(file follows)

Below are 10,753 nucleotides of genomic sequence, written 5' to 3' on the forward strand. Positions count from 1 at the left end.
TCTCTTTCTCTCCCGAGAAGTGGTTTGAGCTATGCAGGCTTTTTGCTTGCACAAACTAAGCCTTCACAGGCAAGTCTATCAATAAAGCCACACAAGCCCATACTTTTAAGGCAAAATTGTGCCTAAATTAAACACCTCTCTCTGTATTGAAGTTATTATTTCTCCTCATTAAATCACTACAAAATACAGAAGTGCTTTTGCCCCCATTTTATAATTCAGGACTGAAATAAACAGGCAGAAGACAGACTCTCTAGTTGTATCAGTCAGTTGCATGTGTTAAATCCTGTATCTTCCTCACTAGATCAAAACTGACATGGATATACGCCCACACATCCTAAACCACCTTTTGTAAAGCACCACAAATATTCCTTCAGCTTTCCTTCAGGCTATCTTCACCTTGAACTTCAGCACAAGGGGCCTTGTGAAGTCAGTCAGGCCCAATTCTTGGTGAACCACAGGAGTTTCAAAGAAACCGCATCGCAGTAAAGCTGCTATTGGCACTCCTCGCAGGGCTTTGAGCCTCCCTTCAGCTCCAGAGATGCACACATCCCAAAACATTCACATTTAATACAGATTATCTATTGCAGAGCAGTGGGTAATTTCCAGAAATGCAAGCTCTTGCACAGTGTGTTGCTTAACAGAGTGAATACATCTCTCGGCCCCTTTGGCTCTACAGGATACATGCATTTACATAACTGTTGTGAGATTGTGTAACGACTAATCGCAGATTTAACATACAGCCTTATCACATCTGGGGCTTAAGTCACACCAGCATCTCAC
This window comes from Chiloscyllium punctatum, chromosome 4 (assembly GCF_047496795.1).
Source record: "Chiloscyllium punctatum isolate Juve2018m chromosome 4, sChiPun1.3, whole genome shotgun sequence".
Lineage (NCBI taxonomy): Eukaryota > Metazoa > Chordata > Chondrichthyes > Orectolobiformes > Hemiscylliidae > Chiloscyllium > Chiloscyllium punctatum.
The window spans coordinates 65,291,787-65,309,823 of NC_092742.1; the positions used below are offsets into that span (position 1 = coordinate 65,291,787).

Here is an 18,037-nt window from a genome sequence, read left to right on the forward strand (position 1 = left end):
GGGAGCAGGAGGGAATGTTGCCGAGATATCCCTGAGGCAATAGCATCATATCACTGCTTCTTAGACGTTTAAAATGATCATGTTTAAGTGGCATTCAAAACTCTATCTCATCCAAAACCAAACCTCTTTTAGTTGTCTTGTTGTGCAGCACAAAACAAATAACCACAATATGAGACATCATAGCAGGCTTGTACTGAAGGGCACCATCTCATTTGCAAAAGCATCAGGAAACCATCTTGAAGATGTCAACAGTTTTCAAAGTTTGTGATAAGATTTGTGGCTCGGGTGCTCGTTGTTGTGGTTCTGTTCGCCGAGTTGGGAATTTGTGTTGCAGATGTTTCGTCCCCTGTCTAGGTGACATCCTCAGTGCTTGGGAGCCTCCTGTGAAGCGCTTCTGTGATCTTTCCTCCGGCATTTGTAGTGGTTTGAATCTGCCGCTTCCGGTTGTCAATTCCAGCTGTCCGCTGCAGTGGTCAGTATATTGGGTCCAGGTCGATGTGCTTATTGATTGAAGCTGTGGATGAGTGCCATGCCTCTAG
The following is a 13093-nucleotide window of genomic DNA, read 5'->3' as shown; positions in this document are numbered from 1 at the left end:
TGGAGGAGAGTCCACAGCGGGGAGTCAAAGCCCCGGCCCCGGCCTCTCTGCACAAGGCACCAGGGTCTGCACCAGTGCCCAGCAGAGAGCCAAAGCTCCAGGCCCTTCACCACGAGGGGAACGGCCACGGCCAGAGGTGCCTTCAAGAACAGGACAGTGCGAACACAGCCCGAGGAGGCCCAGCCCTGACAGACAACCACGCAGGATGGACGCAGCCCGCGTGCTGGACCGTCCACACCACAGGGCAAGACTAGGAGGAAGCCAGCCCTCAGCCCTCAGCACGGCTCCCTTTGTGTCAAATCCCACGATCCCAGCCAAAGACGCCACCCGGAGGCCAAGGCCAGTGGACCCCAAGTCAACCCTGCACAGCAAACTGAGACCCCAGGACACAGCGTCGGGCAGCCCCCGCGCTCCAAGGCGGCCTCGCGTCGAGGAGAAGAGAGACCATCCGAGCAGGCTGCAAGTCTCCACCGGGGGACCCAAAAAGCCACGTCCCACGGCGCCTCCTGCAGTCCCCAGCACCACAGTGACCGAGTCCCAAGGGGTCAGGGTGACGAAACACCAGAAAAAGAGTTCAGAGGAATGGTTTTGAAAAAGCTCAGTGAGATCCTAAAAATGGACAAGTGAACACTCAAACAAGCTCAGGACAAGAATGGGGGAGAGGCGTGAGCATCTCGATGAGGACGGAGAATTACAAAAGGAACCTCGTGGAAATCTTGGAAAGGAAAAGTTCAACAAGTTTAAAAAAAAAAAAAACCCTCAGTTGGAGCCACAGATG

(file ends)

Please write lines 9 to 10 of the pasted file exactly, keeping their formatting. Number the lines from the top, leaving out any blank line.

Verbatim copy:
The following is a 13093-nucleotide window of genomic DNA, read 5'->3' as shown; positions in this document are numbered from 1 at the left end:
TGGAGGAGAGTCCACAGCGGGGAGTCAAAGCCCCGGCCCCGGCCTCTCTGCACAAGGCACCAGGGTCTGCACCAGTGCCCAGCAGAGAGCCAAAGCTCCAGGCCCTTCACCACGAGGGGAACGGCCACGGCCAGAGGTGCCTTCAAGAACAGGACAGTGCGAACACAGCCCGAGGAGGCCCAGCCCTGACAGACAACCACGCAGGATGGACGCAGCCCGCGTGCTGGACCGTCCACACCACAGGGCAAGACTAGGAGGAAGCCAGCCCTCAGCCCTCAGCACGGCTCCCTTTGTGTCAAATCCCACGATCCCAGCCAAAGACGCCACCCGGAGGCCAAGGCCAGTGGACCCCAAGTCAACCCTGCACAGCAAACTGAGACCCCAGGACACAGCGTCGGGCAGCCCCCGCGCTCCAAGGCGGCCTCGCGTCGAGGAGAAGAGAGACCATCCGAGCAGGCTGCAAGTCTCCACCGGGGGACCCAAAAAGCCACGTCCCACGGCGCCTCCTGCAGTCCCCAGCACCACAGTGACCGAGTCCCAAGGGGTCAGGGTGACGAAACACCAGAAAAAGAGTTCAGAGGAATGGTTTTGAAAAAGCTCAGTGAGATCCTAAAAATGGACAAGTGAACACTCAAACAAGCTCAGGACAAGAATGGGGGAGAGGCGTGAGCATCTCGATGAGGACGGAGAATTACAAAAGGAACCTCGTGGAAATCTTGGAAAGGAAAAGTTCAACAAGTTTAAAAAAAAAAAAAACCCTCAGTTGGAGCCACAGATG